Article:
It should also be noted that marijuana as we know it today is completely different from what the plant originally was. There are two main ingredients in marijuana THC and CBD. THC is the chemical compound in marijuana that gets you high, CBD acts as a natural anti-psychotic and for a long time the two would balance each other out. Through breeding methods most marijuana has a much higher THC content than it had even a few years ago. This is a result of the demand for stronger and better drugs. It has also been speculated that the increase in THC and subsequent lowering of CBD levels affects the demand for rehabilitation for marijuana use.

Short-term Effects :

The short-term effects of marijuana occur because THC rapidly moves from the lungs into the blood. This chemical acts on cannabinoid receptors, leading to a “high” for users. These receptors are found in the parts of the brain that influence concentration, thinking, sensory and time perception, pleasure, memory and coordination. The effects may include :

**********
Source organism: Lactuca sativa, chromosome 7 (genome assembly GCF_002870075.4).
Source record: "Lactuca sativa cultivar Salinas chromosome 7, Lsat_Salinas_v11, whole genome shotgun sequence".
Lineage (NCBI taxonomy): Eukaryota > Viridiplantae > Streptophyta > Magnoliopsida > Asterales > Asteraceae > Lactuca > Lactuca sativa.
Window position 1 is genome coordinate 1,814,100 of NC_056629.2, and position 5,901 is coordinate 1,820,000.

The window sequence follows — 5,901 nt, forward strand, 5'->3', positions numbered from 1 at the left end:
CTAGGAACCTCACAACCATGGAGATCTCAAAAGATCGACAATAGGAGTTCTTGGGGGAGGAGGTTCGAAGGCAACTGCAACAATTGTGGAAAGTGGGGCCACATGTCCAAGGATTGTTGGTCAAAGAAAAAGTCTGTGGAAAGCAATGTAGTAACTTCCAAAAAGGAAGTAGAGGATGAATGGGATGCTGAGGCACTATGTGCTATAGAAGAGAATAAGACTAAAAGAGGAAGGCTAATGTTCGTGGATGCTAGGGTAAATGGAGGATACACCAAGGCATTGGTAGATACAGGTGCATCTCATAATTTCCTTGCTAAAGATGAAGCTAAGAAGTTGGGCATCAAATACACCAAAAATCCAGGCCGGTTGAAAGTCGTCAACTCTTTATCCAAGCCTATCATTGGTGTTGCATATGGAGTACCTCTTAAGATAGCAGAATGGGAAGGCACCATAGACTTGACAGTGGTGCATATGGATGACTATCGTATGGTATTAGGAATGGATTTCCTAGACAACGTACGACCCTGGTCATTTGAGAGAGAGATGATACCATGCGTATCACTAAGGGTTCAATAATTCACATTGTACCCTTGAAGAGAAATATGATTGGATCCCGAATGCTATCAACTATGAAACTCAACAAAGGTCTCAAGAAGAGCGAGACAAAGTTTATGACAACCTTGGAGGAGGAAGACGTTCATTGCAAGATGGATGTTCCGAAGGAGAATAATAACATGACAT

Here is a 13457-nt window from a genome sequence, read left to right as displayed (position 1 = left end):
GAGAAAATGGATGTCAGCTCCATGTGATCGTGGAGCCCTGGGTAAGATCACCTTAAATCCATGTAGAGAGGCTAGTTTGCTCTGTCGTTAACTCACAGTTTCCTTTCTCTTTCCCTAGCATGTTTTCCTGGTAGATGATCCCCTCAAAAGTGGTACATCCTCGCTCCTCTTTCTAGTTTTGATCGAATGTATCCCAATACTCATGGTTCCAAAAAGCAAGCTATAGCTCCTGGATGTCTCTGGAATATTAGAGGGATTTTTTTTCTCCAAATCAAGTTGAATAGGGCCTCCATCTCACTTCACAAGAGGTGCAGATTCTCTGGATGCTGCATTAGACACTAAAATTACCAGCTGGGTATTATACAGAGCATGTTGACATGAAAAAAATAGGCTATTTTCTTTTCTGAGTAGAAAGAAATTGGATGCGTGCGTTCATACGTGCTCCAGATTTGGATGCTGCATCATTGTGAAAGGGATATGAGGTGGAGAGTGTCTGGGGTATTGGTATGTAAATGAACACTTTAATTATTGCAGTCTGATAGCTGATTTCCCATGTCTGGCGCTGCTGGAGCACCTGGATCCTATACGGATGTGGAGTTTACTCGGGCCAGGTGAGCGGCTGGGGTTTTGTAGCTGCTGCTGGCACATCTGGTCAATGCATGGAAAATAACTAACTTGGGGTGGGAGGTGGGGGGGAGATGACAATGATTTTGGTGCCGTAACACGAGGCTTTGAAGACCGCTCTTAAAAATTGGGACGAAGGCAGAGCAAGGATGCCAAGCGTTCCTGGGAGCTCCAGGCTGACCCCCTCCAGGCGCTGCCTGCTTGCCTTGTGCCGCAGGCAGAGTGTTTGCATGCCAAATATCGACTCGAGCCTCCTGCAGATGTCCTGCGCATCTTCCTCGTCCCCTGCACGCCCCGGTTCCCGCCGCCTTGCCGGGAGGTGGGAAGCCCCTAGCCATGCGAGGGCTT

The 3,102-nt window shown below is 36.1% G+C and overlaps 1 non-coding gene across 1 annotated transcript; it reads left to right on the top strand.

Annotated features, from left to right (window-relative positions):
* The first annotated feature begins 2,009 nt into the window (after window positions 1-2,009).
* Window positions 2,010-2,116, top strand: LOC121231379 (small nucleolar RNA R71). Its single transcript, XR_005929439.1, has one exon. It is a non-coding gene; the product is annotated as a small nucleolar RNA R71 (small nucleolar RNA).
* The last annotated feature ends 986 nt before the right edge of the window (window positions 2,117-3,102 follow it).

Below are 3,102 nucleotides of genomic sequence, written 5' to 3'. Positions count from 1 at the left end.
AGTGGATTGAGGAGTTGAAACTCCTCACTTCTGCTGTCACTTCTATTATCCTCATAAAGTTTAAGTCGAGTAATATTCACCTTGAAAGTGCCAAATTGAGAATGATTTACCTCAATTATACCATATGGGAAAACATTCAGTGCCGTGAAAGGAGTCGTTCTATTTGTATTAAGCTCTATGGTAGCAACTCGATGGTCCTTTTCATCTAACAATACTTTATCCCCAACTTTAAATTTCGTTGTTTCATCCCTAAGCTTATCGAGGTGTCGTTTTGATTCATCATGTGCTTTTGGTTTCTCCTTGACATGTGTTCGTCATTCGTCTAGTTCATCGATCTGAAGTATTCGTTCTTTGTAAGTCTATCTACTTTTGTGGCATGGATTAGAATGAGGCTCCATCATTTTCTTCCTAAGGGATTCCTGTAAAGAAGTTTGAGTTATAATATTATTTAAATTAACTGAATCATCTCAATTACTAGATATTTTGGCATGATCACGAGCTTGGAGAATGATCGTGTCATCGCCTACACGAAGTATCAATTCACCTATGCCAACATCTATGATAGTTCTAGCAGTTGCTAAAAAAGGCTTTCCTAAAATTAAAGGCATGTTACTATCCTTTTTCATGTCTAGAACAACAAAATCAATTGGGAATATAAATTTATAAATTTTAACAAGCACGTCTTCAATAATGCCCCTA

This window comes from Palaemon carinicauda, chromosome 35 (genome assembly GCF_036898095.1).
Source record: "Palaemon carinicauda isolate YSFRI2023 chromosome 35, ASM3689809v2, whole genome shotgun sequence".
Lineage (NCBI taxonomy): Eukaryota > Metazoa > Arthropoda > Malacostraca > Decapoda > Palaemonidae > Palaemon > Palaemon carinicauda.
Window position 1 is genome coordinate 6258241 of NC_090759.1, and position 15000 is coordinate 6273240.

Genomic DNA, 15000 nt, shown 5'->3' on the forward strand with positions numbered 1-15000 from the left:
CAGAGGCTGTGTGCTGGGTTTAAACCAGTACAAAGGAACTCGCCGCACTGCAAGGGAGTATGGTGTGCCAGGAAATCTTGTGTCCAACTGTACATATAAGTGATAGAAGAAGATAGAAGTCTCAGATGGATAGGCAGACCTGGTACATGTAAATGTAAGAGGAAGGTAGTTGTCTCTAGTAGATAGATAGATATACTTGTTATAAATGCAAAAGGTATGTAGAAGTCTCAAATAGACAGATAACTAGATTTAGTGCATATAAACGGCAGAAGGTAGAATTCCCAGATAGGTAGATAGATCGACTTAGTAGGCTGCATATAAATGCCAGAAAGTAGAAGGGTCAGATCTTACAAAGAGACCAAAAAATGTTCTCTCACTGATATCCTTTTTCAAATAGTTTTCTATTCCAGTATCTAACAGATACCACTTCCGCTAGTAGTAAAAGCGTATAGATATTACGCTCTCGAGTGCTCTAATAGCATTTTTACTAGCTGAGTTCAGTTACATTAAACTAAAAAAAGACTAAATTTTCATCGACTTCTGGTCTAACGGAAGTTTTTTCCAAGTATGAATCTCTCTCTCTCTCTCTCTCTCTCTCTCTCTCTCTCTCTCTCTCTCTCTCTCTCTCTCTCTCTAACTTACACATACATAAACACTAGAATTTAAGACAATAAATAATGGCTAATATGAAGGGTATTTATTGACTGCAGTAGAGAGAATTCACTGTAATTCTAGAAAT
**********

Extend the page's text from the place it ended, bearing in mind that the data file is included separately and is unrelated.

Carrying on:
• Severe anxiety, including fear that one is being watched or followed (paranoia)
  • Short-term memory problems
  • Strange behaviour, seeing, hearing or smelling things that aren’t there, not being able to tell imagination from reality (psychosis)
  • Loss of a sense of personal identity
  • Lowered reaction time
  • Increased heart rate (risk of heart attack)
  • Increased risk of stroke
  • Problems with coordination (impairing safe driving)

Long-Term Effects :

The long-term effects of marijuana can lead to an adverse effect on memory and learning. Those who smoke marijuana consistently when young may experience  cognitive impairment  as adults even when no longer using the drug. The long-term effects of marijuana can be unpredictable and can also lead to a number of other unwanted effects, such as  respiratory issues, difficulties learning and issues with problem-solving.  Additionally, marijuana use has been associated with certain mental health issues such as  depression and anxiety  and may even  worsen symptoms in those with schizophrenia. Long terms effects may include :

  • Poor school performance
  • Impaired thinking and ability to learn and perform complex tasks
  • Lower life satisfaction